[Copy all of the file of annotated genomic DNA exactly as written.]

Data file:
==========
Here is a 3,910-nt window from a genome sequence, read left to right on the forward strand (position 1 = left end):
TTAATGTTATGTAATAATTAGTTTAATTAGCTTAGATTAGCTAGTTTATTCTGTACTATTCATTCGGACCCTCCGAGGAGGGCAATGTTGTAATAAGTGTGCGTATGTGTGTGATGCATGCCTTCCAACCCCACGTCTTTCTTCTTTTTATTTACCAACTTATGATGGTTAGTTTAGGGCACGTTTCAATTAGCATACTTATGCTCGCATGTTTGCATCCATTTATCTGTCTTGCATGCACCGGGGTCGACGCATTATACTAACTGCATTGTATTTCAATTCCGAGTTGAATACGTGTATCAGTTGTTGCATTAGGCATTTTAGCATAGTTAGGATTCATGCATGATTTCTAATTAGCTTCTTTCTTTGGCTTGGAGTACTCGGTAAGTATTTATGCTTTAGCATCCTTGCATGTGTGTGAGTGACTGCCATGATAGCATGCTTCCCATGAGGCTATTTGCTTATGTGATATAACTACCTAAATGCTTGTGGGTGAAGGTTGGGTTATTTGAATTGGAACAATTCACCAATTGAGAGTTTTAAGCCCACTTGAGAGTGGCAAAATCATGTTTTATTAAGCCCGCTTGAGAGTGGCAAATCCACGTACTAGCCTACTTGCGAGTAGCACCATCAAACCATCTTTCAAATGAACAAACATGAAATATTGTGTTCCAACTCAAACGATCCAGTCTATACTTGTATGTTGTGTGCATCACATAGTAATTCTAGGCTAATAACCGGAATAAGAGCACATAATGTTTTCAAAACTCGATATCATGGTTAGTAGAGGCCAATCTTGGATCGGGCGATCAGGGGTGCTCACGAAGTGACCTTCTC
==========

Here is a 3,910-nt window from a genome sequence, read left to right on the forward strand (position 1 = left end):
TTAATGTTATGTAATAATTAGTTTAATTAGCTTAGATTAGCTAGTTTATTCTGTACTATTCATTCGGACCCTCCGAGGAGGGCAATGTTGTAATAAGTGTGCGTATGTGTGTGATGCATGCCTTCCAACCCCACGTCTTTCTTCTTTTTATTTACCAACTTATGATGGTTAGTTTAGGGCACGTTTCAATTAGCATACTTATGCTCGCATGTTTGCATCCATTTATCTGTCTTGCATGCACCGGGGTCGACGCATTATACTAACTGCATTGTATTTCAATTCCGAGTTGAATACGTGTATCAGTTGTTGCATTAGGCATTTTAGCATAGTTAGGATTCATGCATGATTTCTAATTAGCTTCTTTCTTTGGCTTGGAGTACTCGGTAAGTATTTATGCTTTAGCATCCTTGCATGTGTGTGAGTGACTGCCATGATAGCATGCTTCCCATGAGGCTATTTGCTTATGTGATATAACTACCTAAATGCTTGTGGGTGAAGGTTGGGTTATTTGAATTGGAACAATTCACCAATTGAGAGTTTTAAGCCCACTTGAGAGTGGCAAAATCATGTTTTATTAAGCCCGCTTGAGAGTGGCAAATCCACGTACTAGCCTACTTGCGAGTAGCACCATCAAACCATCTTTCAAATGAACAAACATGAAATATTGTGTTCCAACTCAAACGATCCAGTCTATACTTGTATGTTGTGTGCATCACATAGTAATTCTAGGCTAATAACCGGAATAAGAGCACATAATGTTTTCAAAACTCGATATCATGGTTAGTAGAGGCCAATCTTGGATCGGGCGATCAGGGGTGCTCACGAAGTGACCTTCTC